The truth is, you can make listening as easy or as challenging as you want, depending on your level and goals. There are several listening methods (which we’ll cover in just a bit) that let you dial up the level of difficulty, from “passive” listening to more active “fishing.”
But overall, I guess this is one myth that isn’t totally debunkable. Compared to other ways to learn Mandarin, listening practice is pretty easy, indeed. But just because it’s easy doesn’t mean it’s any less effective.
Myth #4 Listening practice takes too much time (say what?)
You can listen to as much or as little Mandarin as you have the time for.
It doesn’t take more time than speaking practice or any other way to learn Mandarin, really.
There’s also the very obvious perk of being able to listen to Mandarin anywhere while doing pretty much anything, unless you’re at the helm at NASA’s command center, of course, or landing that rover on Mars. (Even still, one could argue that you could have it on in the background without affecting the mission one bit.)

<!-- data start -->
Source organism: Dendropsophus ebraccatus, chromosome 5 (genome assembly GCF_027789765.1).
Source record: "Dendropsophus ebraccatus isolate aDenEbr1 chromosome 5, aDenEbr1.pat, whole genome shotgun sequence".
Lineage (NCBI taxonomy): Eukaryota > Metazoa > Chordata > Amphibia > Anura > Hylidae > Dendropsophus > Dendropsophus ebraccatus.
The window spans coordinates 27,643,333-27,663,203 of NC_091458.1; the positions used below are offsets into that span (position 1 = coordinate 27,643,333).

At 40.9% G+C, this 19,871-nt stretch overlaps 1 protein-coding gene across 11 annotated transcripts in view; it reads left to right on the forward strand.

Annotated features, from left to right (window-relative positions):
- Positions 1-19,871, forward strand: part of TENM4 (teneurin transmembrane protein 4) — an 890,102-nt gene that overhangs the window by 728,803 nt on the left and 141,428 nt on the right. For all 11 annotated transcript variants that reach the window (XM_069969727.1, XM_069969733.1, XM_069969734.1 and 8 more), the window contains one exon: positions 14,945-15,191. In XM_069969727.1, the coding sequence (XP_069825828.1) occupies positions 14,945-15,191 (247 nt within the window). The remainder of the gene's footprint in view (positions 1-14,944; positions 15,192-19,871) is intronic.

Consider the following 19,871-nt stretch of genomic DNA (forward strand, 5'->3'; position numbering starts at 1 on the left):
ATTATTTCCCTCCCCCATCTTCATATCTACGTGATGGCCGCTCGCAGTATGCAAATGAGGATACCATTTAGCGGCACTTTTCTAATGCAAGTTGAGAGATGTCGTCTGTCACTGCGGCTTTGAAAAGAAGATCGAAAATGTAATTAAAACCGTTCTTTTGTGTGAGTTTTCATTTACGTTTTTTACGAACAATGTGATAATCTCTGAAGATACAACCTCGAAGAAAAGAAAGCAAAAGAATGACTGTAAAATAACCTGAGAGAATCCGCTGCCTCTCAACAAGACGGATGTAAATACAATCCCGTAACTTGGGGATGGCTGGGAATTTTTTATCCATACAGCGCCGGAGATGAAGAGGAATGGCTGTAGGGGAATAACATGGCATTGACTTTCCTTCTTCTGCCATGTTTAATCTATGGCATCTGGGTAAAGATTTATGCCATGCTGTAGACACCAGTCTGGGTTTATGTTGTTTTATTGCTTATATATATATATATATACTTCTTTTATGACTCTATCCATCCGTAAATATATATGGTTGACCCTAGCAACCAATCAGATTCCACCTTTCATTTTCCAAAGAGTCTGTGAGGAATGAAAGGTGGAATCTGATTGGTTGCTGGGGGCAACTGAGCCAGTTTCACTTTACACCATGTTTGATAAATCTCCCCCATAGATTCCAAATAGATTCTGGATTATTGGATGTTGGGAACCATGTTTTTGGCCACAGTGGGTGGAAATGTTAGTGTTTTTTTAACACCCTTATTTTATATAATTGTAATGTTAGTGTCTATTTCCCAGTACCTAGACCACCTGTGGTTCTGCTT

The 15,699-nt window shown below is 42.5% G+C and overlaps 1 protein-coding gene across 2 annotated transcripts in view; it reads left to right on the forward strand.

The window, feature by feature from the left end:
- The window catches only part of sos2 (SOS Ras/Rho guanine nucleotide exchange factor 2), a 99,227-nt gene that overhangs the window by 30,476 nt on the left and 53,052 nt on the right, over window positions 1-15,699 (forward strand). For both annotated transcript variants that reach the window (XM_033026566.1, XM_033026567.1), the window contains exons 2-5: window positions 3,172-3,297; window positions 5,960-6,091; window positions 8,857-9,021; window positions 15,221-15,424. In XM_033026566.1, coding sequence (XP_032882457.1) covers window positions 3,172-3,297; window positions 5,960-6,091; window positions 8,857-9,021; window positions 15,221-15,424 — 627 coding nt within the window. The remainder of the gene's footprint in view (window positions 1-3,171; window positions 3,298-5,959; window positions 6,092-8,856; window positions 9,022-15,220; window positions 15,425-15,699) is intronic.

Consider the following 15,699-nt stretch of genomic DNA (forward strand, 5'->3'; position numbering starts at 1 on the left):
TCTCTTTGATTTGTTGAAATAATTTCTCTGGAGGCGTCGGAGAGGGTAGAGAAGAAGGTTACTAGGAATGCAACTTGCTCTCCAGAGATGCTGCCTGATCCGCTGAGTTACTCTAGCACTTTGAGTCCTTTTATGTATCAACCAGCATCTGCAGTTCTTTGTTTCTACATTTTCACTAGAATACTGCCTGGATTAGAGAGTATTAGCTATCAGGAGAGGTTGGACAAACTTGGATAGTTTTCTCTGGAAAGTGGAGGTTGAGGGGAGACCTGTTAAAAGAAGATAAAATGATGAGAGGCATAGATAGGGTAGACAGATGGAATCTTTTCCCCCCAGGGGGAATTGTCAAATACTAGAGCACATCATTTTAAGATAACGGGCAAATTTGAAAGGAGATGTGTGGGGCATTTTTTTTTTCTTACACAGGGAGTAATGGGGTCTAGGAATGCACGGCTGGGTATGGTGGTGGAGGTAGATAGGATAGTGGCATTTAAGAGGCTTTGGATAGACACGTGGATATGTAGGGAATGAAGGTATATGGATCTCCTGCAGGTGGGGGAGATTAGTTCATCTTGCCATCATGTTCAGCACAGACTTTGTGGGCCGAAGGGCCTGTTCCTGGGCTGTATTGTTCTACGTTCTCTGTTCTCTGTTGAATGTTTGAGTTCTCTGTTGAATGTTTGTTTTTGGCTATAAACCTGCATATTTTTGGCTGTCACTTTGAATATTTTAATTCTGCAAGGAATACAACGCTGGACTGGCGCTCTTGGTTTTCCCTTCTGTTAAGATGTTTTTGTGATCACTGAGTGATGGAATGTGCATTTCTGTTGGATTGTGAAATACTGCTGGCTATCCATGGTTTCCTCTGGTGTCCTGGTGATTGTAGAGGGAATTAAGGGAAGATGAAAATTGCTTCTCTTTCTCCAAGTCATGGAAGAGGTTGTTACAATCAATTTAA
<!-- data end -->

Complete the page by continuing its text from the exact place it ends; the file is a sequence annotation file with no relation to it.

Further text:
Listening to learn Mandarin also has another time-saving benefit—whatever time you put in, you get back in spades. Think about it like compounding interest. Whatever you put in (total listening time) will start gaining interest (improvements in your listening comprehension) over time.
This is called the cumulative effect of listening practice (more on this later).
Myth #5 Listening to Mandarin won’t help you speak Mandarin (think again!)
This is perhaps one of the most common myths about listening practice out there—that if you want to speak Mandarin, you have to speak Mandarin, not listen.